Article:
The Parrot and the Dove
Inside, beyond the pane, behind the bars,
he’s in his tight suit of matt-grey chain-mail,
clacking the keyless padlock of his beak,
flaring his crimson molten-metal tail.
She flutters unfettered across an open sky.
Her black velvet collar is undone. Her scale,
her shape, her shade, suggest she’s his far sister,
set up the parallel, the glib freedom-fable.
But what if the tiny birdcage of her self
is utter, inescapable constraint?
What if his dark eyes easily encompass
a world unwalled, unroofed and infinite?
The Parrot and the Dove by Mark Totterdell was commended in the Sentinel Literary Quarterly Poetry Competition (May 2019) judged by Terry Jones.
Whenever my mother spoke French
green birds flew into the kitchen.
They circled the formica table — so fast
that green became a whining sound.
The birds they sang my mother young,
her shiny ankles asking to be seen.
They sang her slender arms, holding open spaces
then leaving them, drunk on each new idiom.
They sang my mother lace.
And when the birds left, as they always did,
I watched her knot the apron ties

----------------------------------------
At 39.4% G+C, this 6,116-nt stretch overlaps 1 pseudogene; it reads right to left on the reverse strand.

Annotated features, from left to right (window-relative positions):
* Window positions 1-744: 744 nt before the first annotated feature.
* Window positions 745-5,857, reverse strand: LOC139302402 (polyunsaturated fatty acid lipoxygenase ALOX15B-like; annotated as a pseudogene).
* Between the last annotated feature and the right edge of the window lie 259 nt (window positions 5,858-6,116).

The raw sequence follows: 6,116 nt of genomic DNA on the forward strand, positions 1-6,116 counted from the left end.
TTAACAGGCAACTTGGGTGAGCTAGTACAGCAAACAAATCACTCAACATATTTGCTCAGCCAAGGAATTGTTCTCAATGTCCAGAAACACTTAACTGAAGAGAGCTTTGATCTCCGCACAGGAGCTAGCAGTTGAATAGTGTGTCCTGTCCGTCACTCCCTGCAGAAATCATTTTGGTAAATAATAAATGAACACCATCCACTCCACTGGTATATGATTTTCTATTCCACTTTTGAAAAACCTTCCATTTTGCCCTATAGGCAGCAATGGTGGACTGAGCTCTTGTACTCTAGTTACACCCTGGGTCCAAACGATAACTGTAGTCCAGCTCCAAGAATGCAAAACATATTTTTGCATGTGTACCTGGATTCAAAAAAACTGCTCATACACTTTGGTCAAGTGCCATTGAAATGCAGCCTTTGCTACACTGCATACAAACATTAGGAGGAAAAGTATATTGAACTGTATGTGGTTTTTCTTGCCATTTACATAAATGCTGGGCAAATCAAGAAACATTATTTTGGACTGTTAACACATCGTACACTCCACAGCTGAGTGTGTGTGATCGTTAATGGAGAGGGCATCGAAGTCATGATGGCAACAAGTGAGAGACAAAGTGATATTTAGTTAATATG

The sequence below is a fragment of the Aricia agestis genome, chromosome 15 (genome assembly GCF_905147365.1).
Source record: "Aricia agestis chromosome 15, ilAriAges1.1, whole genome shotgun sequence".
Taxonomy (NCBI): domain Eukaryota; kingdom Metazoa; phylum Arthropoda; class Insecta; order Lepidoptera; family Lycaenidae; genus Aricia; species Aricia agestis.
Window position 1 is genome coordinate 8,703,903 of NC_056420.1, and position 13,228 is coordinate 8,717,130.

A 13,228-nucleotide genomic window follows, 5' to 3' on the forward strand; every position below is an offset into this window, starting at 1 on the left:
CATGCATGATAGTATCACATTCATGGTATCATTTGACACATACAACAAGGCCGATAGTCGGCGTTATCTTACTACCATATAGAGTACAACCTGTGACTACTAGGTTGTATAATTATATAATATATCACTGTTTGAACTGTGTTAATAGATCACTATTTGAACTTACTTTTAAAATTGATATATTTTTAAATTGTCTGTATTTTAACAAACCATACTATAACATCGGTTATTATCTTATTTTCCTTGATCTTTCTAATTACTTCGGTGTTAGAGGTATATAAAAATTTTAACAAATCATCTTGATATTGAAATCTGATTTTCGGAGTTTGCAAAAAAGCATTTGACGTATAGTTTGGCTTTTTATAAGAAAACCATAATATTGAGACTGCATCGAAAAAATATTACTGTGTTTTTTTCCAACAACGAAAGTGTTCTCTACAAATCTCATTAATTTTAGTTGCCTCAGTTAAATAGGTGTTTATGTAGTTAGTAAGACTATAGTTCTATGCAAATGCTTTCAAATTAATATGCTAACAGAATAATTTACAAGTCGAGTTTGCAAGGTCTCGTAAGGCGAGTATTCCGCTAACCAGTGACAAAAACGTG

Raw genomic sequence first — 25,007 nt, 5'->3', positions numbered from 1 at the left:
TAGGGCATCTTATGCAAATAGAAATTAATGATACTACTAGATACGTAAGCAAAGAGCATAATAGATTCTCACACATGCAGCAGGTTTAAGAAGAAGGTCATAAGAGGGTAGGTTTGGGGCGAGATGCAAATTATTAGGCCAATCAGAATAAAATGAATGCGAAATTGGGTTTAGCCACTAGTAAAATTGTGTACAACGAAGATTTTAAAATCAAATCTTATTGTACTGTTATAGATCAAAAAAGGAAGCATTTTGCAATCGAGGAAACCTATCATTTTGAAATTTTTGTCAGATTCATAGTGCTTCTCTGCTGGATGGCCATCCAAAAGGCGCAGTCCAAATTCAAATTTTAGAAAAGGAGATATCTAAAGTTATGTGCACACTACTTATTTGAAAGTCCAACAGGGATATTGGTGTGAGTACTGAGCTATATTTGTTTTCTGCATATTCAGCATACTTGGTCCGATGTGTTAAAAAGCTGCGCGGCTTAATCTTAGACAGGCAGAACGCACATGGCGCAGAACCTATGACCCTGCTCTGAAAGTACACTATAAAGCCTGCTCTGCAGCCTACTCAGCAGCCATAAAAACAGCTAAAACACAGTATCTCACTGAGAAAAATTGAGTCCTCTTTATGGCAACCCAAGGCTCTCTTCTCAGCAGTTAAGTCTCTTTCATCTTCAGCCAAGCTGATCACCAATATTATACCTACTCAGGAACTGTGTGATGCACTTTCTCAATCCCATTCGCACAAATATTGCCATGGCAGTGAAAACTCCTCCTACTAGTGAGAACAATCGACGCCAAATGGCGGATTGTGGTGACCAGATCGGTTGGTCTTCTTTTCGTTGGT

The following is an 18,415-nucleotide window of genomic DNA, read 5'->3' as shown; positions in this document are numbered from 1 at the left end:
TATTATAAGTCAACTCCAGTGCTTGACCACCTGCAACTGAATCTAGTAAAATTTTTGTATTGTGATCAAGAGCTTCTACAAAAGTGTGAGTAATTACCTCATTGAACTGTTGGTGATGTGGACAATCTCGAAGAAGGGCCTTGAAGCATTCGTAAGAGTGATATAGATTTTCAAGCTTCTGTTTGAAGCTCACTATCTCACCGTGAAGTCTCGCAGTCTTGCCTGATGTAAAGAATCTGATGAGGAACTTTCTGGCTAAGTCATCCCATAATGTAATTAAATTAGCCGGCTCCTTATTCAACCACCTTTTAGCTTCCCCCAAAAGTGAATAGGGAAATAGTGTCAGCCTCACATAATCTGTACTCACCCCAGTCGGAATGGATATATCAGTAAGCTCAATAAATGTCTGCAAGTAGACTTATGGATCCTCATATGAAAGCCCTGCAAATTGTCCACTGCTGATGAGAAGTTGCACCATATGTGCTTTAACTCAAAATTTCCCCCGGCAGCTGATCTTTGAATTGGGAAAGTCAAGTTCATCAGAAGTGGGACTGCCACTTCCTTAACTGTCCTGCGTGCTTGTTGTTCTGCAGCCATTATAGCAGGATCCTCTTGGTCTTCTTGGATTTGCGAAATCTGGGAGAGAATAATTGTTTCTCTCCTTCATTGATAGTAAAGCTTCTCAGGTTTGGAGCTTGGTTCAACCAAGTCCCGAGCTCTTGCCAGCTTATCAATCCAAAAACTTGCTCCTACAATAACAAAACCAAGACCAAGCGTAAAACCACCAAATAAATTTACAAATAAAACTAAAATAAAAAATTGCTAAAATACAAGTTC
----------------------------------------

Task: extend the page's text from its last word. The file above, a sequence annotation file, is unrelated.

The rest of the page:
behind her back,
like a well-worn magic trick.
Non-Native by G.E. Stevens was commended in the Sentinel Literary Quarterly Poetry Competition (May 2019) judged by Terry Jones.
Bringing a boat into a jetty is a precise art.
Come in at too steep an angle and you’ll bump.
Too shallow and you risk being marooned in parallel
with a mocking gulf of water inbetween.
There are so many factors to take into consideration –
wind and current and momentum. And I am
negotiating all of this, while trying to listen to your
abrupt change of subject. Perhaps you have panicked
as you realise this little gesture at romance
is coming to a close. And I realize we are racing each other –
your words, against my floundering attempt to
tether us. I’m lobbing the painter at a cleat, and looking
anywhere you’re not. If we can just make it ashore,
and up the winding path to the pub…
two beers might take the edge of this thing
I know that you have decided to say. And suddenly
I think that I’ll never want to go rowing on this lake again
and losing this childhood pleasure might actually be worse
than whatever else is coming.
Mooring by Helen Eastman was commended in the Sentinel Literary Quarterly Poetry Competition (May 2019) judged by Terry Jones.